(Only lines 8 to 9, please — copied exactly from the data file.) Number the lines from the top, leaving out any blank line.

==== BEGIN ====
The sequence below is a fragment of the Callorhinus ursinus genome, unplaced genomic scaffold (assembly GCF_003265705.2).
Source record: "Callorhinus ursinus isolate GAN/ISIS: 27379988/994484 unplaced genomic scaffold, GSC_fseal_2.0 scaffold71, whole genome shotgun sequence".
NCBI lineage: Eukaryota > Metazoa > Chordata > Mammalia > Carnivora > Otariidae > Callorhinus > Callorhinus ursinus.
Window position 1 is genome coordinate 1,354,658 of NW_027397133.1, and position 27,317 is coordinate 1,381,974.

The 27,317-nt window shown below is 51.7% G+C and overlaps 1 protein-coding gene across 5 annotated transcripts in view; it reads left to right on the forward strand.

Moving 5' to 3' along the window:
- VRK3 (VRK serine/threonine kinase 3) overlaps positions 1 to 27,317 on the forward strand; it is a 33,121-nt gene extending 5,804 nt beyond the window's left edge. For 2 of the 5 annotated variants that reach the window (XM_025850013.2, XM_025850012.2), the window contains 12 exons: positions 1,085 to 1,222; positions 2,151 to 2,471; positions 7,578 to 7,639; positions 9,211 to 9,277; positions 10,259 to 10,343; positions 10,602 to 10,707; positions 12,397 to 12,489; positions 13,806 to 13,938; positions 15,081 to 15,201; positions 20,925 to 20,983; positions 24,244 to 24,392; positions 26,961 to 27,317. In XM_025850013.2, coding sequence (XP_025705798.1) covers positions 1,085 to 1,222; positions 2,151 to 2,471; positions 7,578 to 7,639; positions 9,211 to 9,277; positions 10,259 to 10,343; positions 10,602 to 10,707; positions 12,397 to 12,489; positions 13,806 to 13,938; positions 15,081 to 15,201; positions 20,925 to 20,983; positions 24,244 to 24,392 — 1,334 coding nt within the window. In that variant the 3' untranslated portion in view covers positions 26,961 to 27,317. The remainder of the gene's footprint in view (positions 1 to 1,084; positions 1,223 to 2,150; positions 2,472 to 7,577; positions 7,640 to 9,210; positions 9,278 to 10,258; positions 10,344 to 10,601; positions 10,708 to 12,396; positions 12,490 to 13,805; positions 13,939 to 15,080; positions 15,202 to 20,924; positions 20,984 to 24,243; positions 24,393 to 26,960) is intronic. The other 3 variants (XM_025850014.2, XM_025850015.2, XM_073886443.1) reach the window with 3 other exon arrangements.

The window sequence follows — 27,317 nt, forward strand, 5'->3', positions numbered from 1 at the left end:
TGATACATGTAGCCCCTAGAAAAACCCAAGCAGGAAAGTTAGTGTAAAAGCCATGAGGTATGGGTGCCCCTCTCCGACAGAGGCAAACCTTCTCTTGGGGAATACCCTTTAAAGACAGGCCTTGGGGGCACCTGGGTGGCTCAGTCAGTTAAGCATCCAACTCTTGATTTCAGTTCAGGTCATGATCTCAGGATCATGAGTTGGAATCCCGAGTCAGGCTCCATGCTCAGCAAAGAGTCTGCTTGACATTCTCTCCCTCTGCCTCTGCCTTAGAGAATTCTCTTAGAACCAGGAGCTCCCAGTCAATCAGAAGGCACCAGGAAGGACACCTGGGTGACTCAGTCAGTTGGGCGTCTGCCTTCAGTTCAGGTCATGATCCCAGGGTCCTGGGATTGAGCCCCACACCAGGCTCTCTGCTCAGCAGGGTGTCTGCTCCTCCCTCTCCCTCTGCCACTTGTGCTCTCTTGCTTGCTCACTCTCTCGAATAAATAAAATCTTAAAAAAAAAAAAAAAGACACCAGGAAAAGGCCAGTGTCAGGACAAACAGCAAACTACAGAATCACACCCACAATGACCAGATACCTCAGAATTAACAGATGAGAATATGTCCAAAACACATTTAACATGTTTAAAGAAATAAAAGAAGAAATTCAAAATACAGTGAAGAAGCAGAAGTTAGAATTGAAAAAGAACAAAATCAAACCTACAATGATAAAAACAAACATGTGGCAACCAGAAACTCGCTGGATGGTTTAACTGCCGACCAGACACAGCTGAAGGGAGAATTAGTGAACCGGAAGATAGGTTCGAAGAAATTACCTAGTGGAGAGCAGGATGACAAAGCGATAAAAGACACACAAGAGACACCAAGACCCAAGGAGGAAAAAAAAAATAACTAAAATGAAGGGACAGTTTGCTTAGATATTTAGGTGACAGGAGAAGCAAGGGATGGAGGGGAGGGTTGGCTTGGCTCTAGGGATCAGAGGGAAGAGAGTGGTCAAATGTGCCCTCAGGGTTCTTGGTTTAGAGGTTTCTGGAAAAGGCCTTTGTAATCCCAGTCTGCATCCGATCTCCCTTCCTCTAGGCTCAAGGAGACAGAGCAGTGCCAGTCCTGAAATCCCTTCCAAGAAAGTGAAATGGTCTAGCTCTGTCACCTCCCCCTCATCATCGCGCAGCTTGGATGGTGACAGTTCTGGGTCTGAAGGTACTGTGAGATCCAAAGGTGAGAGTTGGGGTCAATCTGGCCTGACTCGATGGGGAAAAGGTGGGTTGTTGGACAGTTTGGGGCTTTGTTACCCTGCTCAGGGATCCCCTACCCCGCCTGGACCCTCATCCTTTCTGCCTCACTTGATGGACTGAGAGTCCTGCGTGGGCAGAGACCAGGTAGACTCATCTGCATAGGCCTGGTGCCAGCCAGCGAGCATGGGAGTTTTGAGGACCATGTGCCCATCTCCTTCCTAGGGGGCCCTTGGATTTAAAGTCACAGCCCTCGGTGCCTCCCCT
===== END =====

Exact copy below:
The window sequence follows — 27,317 nt, forward strand, 5'->3', positions numbered from 1 at the left end:
TGATACATGTAGCCCCTAGAAAAACCCAAGCAGGAAAGTTAGTGTAAAAGCCATGAGGTATGGGTGCCCCTCTCCGACAGAGGCAAACCTTCTCTTGGGGAATACCCTTTAAAGACAGGCCTTGGGGGCACCTGGGTGGCTCAGTCAGTTAAGCATCCAACTCTTGATTTCAGTTCAGGTCATGATCTCAGGATCATGAGTTGGAATCCCGAGTCAGGCTCCATGCTCAGCAAAGAGTCTGCTTGACATTCTCTCCCTCTGCCTCTGCCTTAGAGAATTCTCTTAGAACCAGGAGCTCCCAGTCAATCAGAAGGCACCAGGAAGGACACCTGGGTGACTCAGTCAGTTGGGCGTCTGCCTTCAGTTCAGGTCATGATCCCAGGGTCCTGGGATTGAGCCCCACACCAGGCTCTCTGCTCAGCAGGGTGTCTGCTCCTCCCTCTCCCTCTGCCACTTGTGCTCTCTTGCTTGCTCACTCTCTCGAATAAATAAAATCTTAAAAAAAAAAAAAAAGACACCAGGAAAAGGCCAGTGTCAGGACAAACAGCAAACTACAGAATCACACCCACAATGACCAGATACCTCAGAATTAACAGATGAGAATATGTCCAAAACACATTTAACATGTTTAAAGAAATAAAAGAAGAAATTCAAAATACAGTGAAGAAGCAGAAGTTAGAATTGAAAAAGAACAAAATCAAACCTACAATGATAAAAACAAACATGTGGCAACCAGAAACTCGCTGGATGGTTTAACTGCCGACCAGACACAGCTGAAGGGAGAATTAGTGAACCGGAAGATAGGTTCGAAGAAATTACCTAGTGGAGAGCAGGATGACAAAGCGATAAAAGACACACAAGAGACACCAAGACCCAAGGAGGAAAAAAAAAATAACTAAAATGAAGGGACAGTTTGCTTAGATATTTAGGTGACAGGAGAAGCAAGGGATGGAGGGGAGGGTTGGCTTGGCTCTAGGGATCAGAGGGAAGAGAGTGGTCAAATGTGCCCTCAGGGTTCTTGGTTTAGAGGTTTCTGGAAAAGGCCTTTGTAATCCCAGTCTGCATCCGATCTCCCTTCCTCTAGGCTCAAGGAGACAGAGCAGTGCCAGTCCTGAAATCCCTTCCAAGAAAGTGAAATGGTCTAGCTCTGTCACCTCCCCCTCATCATCGCGCAGCTTGGATGGTGACAGTTCTGGGTCTGAAGGTACTGTGAGATCCAAAGGTGAGAGTTGGGGTCAATCTGGCCTGACTCGATGGGGAAAAGGTGGGTTGTTGGACAGTTTGGGGCTTTGTTACCCTGCTCAGGGATCCCCTACCCCGCCTGGACCCTCATCCTTTCTGCCTCACTTGATGGACTGAGAGTCCTGCGTGGGCAGAGACCAGGTAGACTCATCTGCATAGGCCTGGTGCCAGCCAGCGAGCATGGGAGTTTTGAGGACCATGTGCCCATCTCCTTCCTAGGGGGCCCTTGGATTTAAAGTCACAGCCCTCGGTGCCTCCCCT